While living in Illinois I joined an informal book club. We drank a lot of wine and sometimes even discussed the book we’d been assigned to read that month. One that made the biggest impact on me was The Worst Hard Time by Timothy Egan.

The book chronicles the Dust Bowl era of the 1930’s through interviews with those who lived through that time. I knew every town mentioned in the book. And as awful as my memories of windy, dusty days were, they were nothing compared to the nightmare of the Dust Bowl years.

One lady in the book club complained that the book went on about the dust way too long. I countered with, “I think that was the point.”

If the author had glossed over even a bit of the despair caused by the weather conditions he’d have missed his mark. She also asked if anyone still lived there.

“Well, yes,” I said. “I have family and friends there along with hundreds of thousands of other hardy folks.”

“Unbelievable,” she said.

There is a lot of beauty in that part of the country–days so perfect, sunsets so gorgeous, you could almost cry. But I always remember the dust.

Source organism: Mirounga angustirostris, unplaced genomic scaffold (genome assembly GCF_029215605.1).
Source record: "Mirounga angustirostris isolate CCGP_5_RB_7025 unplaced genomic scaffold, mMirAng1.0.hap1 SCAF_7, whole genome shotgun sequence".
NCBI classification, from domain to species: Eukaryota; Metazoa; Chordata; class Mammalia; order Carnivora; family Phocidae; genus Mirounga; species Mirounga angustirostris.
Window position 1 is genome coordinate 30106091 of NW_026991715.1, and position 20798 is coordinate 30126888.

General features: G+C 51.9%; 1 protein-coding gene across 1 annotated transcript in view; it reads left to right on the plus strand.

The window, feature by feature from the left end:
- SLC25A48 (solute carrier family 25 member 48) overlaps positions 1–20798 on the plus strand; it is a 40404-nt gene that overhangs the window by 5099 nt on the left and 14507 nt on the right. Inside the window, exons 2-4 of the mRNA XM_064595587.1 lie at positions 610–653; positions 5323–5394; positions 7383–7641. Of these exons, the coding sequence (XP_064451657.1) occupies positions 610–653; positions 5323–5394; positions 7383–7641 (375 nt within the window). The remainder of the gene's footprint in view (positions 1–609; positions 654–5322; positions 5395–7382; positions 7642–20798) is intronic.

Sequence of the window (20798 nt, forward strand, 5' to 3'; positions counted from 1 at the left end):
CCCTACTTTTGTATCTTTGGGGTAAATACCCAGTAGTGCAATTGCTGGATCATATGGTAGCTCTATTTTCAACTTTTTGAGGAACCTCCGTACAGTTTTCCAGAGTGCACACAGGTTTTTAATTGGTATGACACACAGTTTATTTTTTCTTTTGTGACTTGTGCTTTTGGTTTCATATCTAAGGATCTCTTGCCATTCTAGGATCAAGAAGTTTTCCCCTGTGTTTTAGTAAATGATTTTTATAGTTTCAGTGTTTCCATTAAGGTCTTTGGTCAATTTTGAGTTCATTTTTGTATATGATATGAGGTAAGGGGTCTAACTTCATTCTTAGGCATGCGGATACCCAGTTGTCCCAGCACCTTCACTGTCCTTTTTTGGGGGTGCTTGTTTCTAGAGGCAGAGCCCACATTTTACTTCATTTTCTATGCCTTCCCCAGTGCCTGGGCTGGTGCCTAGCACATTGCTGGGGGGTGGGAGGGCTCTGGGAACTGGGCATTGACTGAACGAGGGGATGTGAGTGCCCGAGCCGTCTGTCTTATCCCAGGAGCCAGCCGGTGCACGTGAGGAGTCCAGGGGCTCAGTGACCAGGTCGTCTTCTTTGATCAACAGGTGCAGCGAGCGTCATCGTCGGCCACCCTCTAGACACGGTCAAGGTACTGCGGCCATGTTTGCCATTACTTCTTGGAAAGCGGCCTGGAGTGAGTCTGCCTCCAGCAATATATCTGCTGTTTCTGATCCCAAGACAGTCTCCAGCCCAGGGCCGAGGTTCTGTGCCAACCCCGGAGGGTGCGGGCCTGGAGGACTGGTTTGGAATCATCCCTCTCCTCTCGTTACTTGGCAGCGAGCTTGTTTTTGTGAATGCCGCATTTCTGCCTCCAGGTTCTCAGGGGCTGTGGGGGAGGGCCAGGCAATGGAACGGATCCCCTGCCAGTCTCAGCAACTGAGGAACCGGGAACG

Peace, people.

Advanced Bed Making for Dummies

My mom was a stickler for a well made bed. As the only girl child in her home I was judged by my ability to create precise hospital corners and deliver a perfectly smooth bedspread. Wrinkles were a no-no. I let her down. A lot.

As a mom, I was much more relaxed with my bed making rules; although, I did attempt to demonstrate the principles my mom tried to instill in me. Neither of my kids paid much attention to the lessons, though, and I didn’t think bedspreads were the hills I wanted to die on. Pick your battles, right?

Nowadays at Doright Manor, my bed making philosophy revolves around our psychotic younger cat, Patches. I call it “Layering. It’s not just for clothing anymore.”

Patches has developed the nervous habit of peeing on just about any surface that suits her when the anxiety strikes. We took her to the vet to see if there was an underlying medical reason for her bladder control issues, and she’s fit as a fiddle. The vet prescribed a special food, but it requires about eight weeks to kick in.

She also prescribed an anti-depressant that I have to rub on the inside of Patches’s ear every 12 to 24 hours. I’m afraid the lengths I have to go to to corral Patches and administer the drug are increasing her anxiety levels and aren’t doing much for mine either.

She thinks I have an ear fetish. I’m afraid she’s right.

So what does this have to do with making the bed? Twice now Patches has relieved herself on our bed necessitating the laundering of our heavy bedspread that takes forever to dry. Following the first time I added an additional layer of covering to our bed. After the second time, I realized one layer was simply not enough. Now the rule is to have at least three layers on the bed in addition to the bedspread.